Local Lions clubs fear closing down due to lack of volunteers

By COLIN MCEVOY – The Express-Times

More than 20 years ago, the Bushkill Township Lions Club raised the money to build a pavilion for the township park that is still used today. Two months ago, the once active club was forced to disband due to a lack of volunteers.

“We just didn’t have enough members, so we decided to drop it,” said Cliff Bonney, 84, one of the club’s founding members and one of eight still active when the club finally closed. Once among the leaders of local volunteer organizations, the Bushkill group is not the only local Lions Club to have lost some of its roar in recent years. The Nazareth Lions Club, which has served the borough for 84 years, had 154 members when current President Charles Roth joined in 1954.

Now it only has about 16. Roth was so concerned about its lack of volunteers he wrote an open letter to borough residents claiming the club might have to fold if it did not get more members.

“When did volunteerism start to diminish in the United States?” Roth asked. “It’s just a lack of willingness to do things for other people. It’s a selfishness.” About 410,000 people are in Lions clubs throughout the United States, a drop of about 3,000 members from last year, according to Dane LaJoye, Lions Clubs International spokesman.

Membership hit its nationwide peak in the mid-1980s with about 560,000 volunteers, he said. Local members said they have not seen young people join in the same numbers as they did decades ago. When the Bushkill club closed, most of the eight remaining volunteers were founding members and almost all of them were retired men in their 80s, Bonney said.

“No young guys like we had years ago,” he said. LaJoye said people younger than 30 still volunteer but tend to do it episodically. They’ll coach their son or daughter’s soccer team this year, but maybe they won’t next year,” LaJoye said. “This month they’ll volunteer at their church, but maybe next year they won’t. So they’re volunteering, but they’re not joining.”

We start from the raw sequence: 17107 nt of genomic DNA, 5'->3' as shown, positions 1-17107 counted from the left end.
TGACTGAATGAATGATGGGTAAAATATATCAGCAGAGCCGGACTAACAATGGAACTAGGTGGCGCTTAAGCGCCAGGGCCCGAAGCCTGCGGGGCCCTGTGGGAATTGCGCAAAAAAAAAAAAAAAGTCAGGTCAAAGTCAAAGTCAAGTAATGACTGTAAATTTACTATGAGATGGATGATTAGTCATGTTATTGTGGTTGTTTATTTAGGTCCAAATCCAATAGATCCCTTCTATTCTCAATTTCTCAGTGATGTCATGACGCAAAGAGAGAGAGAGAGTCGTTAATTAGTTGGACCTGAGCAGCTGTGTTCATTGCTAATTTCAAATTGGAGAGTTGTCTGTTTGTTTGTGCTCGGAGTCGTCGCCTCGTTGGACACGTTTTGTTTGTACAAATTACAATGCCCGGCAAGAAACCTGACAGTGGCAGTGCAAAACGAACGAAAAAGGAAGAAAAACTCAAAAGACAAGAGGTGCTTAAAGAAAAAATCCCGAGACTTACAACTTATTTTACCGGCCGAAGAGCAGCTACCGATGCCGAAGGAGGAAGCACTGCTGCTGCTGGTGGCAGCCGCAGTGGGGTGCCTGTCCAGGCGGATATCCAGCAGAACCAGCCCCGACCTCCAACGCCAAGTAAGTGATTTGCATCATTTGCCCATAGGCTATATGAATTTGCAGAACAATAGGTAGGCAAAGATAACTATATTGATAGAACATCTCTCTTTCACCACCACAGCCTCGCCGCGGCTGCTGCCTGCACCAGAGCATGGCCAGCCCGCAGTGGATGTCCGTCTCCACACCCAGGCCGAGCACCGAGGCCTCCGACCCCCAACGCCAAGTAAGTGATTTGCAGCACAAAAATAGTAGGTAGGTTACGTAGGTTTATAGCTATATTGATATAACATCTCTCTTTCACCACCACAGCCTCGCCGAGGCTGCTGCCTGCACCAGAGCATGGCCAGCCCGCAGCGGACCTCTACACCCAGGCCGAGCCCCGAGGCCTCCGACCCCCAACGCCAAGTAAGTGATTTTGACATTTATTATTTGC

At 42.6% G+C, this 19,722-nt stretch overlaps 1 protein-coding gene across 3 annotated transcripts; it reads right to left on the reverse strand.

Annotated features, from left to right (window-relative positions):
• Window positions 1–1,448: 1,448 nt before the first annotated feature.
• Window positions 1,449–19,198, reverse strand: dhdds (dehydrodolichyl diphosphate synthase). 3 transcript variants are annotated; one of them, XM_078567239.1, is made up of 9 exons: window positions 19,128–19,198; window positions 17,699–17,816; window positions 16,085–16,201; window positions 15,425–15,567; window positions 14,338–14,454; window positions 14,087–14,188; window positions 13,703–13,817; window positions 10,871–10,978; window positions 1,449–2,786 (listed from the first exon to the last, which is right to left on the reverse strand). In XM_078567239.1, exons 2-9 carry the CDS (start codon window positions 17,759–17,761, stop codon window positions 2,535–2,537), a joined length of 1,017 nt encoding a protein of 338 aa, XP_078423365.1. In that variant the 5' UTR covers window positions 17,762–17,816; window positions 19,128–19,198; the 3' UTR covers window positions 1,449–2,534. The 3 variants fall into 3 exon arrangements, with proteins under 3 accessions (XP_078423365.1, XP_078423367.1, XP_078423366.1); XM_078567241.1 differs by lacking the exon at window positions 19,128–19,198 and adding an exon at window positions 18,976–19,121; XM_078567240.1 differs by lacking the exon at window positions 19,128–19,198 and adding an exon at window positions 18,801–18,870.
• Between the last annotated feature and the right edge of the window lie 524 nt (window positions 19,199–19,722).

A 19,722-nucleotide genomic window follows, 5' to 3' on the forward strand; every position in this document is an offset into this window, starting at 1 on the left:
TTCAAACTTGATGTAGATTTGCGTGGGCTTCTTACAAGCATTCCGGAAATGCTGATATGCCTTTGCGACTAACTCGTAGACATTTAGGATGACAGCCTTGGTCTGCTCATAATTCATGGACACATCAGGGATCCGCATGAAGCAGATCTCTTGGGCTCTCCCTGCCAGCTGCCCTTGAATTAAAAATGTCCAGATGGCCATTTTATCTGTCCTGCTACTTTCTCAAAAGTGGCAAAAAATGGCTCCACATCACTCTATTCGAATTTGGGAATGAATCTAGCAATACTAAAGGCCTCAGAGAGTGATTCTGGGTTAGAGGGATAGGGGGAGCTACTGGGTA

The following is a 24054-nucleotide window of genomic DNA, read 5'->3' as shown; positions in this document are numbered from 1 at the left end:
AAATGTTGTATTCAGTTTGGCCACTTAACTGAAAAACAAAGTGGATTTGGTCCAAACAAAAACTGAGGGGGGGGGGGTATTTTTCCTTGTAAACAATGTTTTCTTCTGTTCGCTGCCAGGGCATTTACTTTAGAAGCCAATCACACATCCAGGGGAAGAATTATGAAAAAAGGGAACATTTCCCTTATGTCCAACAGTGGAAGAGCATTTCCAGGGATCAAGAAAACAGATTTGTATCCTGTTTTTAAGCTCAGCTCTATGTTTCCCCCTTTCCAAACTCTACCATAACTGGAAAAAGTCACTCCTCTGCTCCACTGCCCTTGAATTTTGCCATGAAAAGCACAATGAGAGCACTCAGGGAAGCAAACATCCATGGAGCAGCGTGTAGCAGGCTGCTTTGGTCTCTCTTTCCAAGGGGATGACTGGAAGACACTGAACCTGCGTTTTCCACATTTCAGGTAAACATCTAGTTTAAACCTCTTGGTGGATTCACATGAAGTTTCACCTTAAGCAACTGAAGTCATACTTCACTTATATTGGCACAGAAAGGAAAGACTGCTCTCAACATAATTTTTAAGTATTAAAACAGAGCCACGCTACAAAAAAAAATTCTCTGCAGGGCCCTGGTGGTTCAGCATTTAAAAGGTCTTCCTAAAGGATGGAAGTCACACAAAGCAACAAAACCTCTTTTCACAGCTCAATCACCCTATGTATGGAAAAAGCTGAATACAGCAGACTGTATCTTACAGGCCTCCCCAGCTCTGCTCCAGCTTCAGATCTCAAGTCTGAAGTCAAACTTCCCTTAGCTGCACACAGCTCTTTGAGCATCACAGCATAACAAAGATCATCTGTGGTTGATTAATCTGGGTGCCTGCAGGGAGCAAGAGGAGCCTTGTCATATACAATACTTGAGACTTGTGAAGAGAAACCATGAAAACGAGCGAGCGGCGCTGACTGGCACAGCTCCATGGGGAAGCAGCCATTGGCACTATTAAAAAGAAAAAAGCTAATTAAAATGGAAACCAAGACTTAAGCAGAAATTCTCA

Other service clubs have seen problems with declining volunteers. The Phillipsburg Area Jaycees was unable to coordinate the Phillipsburg-Easton Halloween parade this year due in part to such problems. The event was saved only at the last minute when the Warren County Regional Chamber of Commerce took responsibility for organizing it. Chamber President Robert Goltz said volunteerism has dropped in part because businesses have stopped supporting it financially.

“They still do, but they don’t support it on their dime,” Goltz said. “In the past, the banks would say, ‘OK, you’re required to volunteer so many hours, but we’re going to pay you for those hours.’ That is gone.” Many Lions clubs have tried new methods to keep up volunteerism, including appealing to families and starting “cyber-clubs” with more online participation, LaJoye said.

John Cooke, past president and current member of the Palmer Township Lions Club, said his group has tried to brainstorm ways to bring in new members, but has found many people simply don’t have the time. The Palmer club has 18 members, down from 54 when Cooke joined in 1971. But the group still tries to keep active. Earlier this year, it helped raise the money for an electronic sign at 25th and Northampton streets.

Jennifer Stocker, president of the Easton Lions Club, said the group is still going strong despite a drop in volunteers. The group has 26 members right now, about half of when it was formed in 1971. Stocker, 34, said while many of the members are in their 70s, there are some younger volunteers in their 30s and 40s, as well.

Editors Note: Our Uniontown, Ohio Lions Club is still strong and growing. We have added several new members during the current fiscal year and we have a few other prospects that could become members in the next few months. With strong support from the community we are set to be a part of the Uniontown, Ohio landscape for years to come. If you are interested in membership, please fill out our Membership Form